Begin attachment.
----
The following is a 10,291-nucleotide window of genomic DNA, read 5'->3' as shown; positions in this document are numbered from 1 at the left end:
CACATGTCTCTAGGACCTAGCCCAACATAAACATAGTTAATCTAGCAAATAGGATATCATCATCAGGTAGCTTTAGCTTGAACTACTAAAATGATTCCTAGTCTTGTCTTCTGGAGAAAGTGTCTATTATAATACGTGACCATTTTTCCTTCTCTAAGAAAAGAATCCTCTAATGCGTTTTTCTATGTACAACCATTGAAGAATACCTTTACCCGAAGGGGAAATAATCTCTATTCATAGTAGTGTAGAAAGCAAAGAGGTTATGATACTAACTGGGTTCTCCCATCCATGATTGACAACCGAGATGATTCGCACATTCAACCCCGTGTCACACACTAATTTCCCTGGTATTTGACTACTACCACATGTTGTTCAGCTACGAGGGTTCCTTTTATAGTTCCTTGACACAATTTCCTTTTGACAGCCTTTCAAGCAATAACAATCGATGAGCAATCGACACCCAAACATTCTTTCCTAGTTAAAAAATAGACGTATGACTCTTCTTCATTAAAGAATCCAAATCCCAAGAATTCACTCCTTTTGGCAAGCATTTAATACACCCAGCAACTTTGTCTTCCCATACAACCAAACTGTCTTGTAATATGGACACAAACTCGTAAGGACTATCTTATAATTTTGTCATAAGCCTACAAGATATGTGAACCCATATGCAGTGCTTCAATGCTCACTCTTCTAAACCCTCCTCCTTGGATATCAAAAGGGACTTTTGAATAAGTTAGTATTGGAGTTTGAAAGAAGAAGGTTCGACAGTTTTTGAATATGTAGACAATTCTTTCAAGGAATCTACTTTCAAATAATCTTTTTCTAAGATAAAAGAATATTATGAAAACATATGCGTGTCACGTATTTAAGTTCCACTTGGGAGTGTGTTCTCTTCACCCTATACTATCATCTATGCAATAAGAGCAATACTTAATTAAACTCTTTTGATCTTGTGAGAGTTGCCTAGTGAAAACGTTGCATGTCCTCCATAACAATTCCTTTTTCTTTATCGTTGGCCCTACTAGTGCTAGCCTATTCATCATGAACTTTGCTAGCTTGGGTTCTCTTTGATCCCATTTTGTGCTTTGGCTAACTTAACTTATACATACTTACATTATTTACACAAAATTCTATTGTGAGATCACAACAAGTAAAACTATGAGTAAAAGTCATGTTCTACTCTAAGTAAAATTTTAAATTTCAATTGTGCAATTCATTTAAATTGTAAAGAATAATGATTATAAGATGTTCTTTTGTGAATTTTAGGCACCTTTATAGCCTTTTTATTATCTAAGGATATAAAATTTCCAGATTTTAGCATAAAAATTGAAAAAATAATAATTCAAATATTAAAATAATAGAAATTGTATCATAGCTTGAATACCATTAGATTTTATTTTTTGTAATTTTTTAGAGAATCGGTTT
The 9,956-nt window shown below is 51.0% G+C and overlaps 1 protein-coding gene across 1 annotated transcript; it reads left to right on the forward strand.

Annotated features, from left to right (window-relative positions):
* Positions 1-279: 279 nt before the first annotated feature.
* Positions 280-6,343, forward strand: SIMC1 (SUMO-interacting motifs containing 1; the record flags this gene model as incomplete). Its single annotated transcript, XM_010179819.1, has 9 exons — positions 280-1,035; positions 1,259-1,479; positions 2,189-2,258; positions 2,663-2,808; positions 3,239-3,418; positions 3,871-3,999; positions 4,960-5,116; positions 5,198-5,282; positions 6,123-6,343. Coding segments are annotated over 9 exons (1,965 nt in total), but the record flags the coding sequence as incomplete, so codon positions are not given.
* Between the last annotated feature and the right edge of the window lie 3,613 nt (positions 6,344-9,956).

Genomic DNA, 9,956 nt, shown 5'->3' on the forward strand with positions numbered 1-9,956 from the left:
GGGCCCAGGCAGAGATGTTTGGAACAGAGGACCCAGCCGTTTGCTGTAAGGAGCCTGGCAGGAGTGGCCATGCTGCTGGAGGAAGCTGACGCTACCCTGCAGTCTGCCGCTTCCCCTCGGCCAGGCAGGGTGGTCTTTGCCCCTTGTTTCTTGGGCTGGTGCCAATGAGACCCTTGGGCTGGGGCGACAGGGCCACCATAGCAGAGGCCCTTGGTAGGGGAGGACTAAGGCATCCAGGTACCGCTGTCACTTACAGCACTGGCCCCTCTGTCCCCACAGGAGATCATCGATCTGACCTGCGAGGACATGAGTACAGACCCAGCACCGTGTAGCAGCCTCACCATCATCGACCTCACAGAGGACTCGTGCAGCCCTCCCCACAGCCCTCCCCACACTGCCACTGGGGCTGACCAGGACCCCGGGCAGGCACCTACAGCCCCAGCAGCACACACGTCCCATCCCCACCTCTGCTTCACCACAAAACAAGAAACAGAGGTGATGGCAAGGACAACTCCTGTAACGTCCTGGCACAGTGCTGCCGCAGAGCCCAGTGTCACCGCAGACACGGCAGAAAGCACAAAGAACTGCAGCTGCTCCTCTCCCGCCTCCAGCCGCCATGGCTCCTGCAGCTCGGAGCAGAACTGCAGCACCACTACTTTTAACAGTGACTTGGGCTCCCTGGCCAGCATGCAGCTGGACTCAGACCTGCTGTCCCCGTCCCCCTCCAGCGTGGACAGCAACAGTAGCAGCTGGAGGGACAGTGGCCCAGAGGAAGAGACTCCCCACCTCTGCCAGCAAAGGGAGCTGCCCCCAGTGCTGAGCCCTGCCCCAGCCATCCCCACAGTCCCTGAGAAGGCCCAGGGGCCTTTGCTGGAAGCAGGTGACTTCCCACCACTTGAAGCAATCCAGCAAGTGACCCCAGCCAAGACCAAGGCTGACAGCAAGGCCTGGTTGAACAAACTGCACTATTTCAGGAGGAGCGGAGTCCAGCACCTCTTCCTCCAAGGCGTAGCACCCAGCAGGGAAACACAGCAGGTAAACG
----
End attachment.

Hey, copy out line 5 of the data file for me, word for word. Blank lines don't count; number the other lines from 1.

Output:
* Positions 1-279: 279 nt before the first annotated feature.